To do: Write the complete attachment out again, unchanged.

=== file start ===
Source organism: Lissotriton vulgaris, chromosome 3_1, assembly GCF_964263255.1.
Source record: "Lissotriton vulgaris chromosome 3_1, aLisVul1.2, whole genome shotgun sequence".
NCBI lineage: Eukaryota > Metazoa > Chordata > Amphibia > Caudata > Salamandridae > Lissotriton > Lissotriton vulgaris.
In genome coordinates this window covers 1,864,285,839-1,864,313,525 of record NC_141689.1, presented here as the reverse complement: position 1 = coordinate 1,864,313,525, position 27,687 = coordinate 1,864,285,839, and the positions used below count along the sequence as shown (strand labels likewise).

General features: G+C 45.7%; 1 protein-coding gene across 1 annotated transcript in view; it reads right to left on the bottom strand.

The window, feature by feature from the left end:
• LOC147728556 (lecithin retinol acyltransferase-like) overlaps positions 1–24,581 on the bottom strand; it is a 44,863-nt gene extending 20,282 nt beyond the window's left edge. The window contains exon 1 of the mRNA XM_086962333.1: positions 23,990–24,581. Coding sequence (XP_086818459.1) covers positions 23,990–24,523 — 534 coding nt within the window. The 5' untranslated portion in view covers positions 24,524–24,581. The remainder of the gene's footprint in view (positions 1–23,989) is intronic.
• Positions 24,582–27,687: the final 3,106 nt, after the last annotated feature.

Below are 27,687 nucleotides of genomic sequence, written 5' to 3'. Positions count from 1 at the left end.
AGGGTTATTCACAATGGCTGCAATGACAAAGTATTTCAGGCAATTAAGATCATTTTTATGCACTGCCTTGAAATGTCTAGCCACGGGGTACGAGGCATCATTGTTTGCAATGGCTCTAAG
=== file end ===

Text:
Source organism: Lissotriton vulgaris, chromosome 3_1, assembly GCF_964263255.1.
Source record: "Lissotriton vulgaris chromosome 3_1, aLisVul1.2, whole genome shotgun sequence".
NCBI lineage: Eukaryota > Metazoa > Chordata > Amphibia > Caudata > Salamandridae > Lissotriton > Lissotriton vulgaris.
In genome coordinates this window covers 1,864,285,839-1,864,313,525 of record NC_141689.1, presented here as the reverse complement: position 1 = coordinate 1,864,313,525, position 27,687 = coordinate 1,864,285,839, and the positions used below count along the sequence as shown (strand labels likewise).

General features: G+C 45.7%; 1 protein-coding gene across 1 annotated transcript in view; it reads right to left on the bottom strand.

The window, feature by feature from the left end:
• LOC147728556 (lecithin retinol acyltransferase-like) overlaps positions 1–24,581 on the bottom strand; it is a 44,863-nt gene extending 20,282 nt beyond the window's left edge. The window contains exon 1 of the mRNA XM_086962333.1: positions 23,990–24,581. Coding sequence (XP_086818459.1) covers positions 23,990–24,523 — 534 coding nt within the window. The 5' untranslated portion in view covers positions 24,524–24,581. The remainder of the gene's footprint in view (positions 1–23,989) is intronic.
• Positions 24,582–27,687: the final 3,106 nt, after the last annotated feature.

Below are 27,687 nucleotides of genomic sequence, written 5' to 3'. Positions count from 1 at the left end.
AGGGTTATTCACAATGGCTGCAATGACAAAGTATTTCAGGCAATTAAGATCATTTTTATGCACTGCCTTGAAATGTCTAGCCACGGGGTACGAGGCATCATTGTTTGCAATGGCTCTAAG